Global Material Handling System Integrators

Catching Equipment Problems in the Blink of an Eye Everyone has seen at least one high-speed video before. Most of them involve a bullet going through something, causing the object to explode in slow-motion. I assure you there is more to high-speed video than things blowing up. In industries with high-speed equipment, it can mean the difference between an impossible to spot problem and one that is clear as day. These cameras have come in handy during testing of several of our robotics projects. When the equipment we're building is required to run faster than what the naked eye can see, catching a troublesome issue can be a monstrous task. To help ease this problem, there are new digital cameras on the market with slow-motion recording modes for under $300, and these cameras are available for purchase at many of your local electronics stores. However, not all slow motion is created the same. Most of the cameras I found at one Best Buy store ran at 240 frames per second (fps). Most videos play back at about 29-30 fps. This means that one second of recorded time takes eight seconds to play back. There is one camera out there that allows up to 1000 fps, which equates to 33 seconds of playback for one second of recording time!

What to Know Before You Buy

There are a few factors to consider when buying a camera that will affect the video. First is the optical lens; try to get the highest zoom from the lens possible. This will allow for a close-up of the action without losing quality. The image sensor should be in the range of 10 to 20 megapixels. Any lower and the video will look grainy on a computer screen. Any larger and it affects the shutter rate (makes it stay open longer) by requiring more light. It is better to lean toward the higher pixel count when looking to do high-speed video. [caption id="attachment_6608" align="alignright" width="300"]High-Speed Camera from Casio The Casio EX-ZR100 High-Speed Camera[/caption] The widest selection of compact cameras with slow motion mode is provided by Canon. I would recommend the Canon PowerShot ELPH 310 HS which retails for $259. This comes with an 8x optical zoom and 12.1 Megapixels. There are plenty of other features that also make this a very handy camera to have. In case you need the 1000 fps video mode, the Casio EX-ZR100 is great! It retails for about $300 online only, but I have had difficulty confirming availability of this camera.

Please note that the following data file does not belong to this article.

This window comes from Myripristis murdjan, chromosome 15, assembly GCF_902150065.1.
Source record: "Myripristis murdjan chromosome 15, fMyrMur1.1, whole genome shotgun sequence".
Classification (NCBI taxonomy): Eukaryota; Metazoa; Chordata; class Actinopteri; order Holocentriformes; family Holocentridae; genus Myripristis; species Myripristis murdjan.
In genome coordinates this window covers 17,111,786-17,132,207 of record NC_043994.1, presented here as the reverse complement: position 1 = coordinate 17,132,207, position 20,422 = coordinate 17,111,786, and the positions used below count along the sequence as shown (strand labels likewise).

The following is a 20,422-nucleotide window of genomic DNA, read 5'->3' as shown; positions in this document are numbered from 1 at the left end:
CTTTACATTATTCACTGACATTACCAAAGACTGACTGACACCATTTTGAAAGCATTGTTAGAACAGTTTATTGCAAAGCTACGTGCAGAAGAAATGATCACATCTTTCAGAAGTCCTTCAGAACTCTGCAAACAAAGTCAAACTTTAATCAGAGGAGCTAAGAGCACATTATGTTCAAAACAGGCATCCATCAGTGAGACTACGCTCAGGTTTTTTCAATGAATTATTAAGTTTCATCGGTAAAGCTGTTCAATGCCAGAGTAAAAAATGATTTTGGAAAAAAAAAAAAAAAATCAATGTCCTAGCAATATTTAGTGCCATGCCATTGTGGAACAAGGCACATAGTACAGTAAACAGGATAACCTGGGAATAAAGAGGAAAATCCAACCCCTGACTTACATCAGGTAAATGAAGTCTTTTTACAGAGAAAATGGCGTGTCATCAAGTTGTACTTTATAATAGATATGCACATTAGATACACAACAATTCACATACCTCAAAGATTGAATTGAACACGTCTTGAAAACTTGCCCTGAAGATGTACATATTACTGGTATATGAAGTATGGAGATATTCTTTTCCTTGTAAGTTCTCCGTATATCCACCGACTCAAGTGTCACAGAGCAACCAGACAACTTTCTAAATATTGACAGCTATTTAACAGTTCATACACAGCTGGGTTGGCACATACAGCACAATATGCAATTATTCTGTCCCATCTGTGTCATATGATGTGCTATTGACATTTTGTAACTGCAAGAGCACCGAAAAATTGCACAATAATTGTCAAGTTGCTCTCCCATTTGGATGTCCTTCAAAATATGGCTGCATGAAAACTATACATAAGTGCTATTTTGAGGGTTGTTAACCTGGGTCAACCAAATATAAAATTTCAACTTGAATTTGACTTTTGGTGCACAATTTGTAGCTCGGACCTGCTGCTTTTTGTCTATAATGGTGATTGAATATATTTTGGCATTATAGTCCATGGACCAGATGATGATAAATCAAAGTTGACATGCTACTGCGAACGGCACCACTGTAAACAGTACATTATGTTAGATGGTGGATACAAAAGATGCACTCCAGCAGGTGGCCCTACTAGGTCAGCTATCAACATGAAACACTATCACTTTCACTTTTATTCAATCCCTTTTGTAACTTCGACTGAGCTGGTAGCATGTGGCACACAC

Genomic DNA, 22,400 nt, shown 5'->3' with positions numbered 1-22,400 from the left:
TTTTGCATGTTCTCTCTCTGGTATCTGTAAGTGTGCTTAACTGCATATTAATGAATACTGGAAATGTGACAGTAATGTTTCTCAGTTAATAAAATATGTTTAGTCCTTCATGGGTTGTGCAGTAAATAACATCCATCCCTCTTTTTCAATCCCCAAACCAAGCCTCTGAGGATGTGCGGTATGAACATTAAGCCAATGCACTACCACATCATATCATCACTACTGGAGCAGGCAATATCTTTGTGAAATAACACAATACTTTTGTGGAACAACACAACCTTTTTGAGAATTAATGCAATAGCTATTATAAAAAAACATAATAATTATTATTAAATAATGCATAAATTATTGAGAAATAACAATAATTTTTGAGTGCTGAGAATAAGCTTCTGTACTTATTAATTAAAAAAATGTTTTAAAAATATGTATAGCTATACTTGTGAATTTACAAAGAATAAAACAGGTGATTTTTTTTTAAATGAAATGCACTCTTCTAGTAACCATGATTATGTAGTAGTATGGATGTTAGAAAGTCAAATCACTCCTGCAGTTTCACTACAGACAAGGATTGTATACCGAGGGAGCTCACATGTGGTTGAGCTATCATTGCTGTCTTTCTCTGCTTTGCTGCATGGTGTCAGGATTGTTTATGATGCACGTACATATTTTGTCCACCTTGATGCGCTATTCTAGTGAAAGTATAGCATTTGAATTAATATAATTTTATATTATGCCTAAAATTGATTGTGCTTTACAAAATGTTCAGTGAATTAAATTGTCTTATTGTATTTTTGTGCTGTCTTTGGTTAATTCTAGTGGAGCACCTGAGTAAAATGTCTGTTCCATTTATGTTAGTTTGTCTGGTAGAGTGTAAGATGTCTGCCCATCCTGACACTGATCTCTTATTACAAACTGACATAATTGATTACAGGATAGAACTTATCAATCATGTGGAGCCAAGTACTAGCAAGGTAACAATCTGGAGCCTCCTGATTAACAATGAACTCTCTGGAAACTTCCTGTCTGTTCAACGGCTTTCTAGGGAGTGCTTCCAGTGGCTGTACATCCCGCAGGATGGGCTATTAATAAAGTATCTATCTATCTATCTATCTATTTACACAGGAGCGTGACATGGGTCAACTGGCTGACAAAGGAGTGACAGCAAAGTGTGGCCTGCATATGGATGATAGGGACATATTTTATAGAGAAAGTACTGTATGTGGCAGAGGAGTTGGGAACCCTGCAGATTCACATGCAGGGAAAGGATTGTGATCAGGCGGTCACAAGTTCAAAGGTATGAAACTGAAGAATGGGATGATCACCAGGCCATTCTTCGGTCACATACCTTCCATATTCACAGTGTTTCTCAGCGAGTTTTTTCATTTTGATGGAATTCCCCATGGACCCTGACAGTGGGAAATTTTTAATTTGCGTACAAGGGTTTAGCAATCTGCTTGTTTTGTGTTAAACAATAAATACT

As for accessories, there are two I would insist on purchasing with either of these two cameras. The first is a memory card with a class 10 rating (10Mb/s date rate or more), so the video can move to the card quickly without slowing down the camera. The second is either a small flexible tripod for small spaces or a standard tripod if space is not an issue. I find the flexible tripod to be very handy and can be placed on almost anything to get the perfect angle. I have even put one inside a robotic cell and let it run so I could get an inside view. The hardest part is getting enough light on the subject so it is clear what is happening, but I usually use a couple of large directed light sources to help illuminate the subject and counteract this.


If you’re going to purchase a high-speed video camera, make sure it has high optical zoom, as well as 10 to 20 megapixels, and can film at least 240 frames per second (fps). Key accessories include a tripod and a memory card with at least a class 10 rating. Best of luck in your search for the right high-speed camera!

Author: Ron Smith


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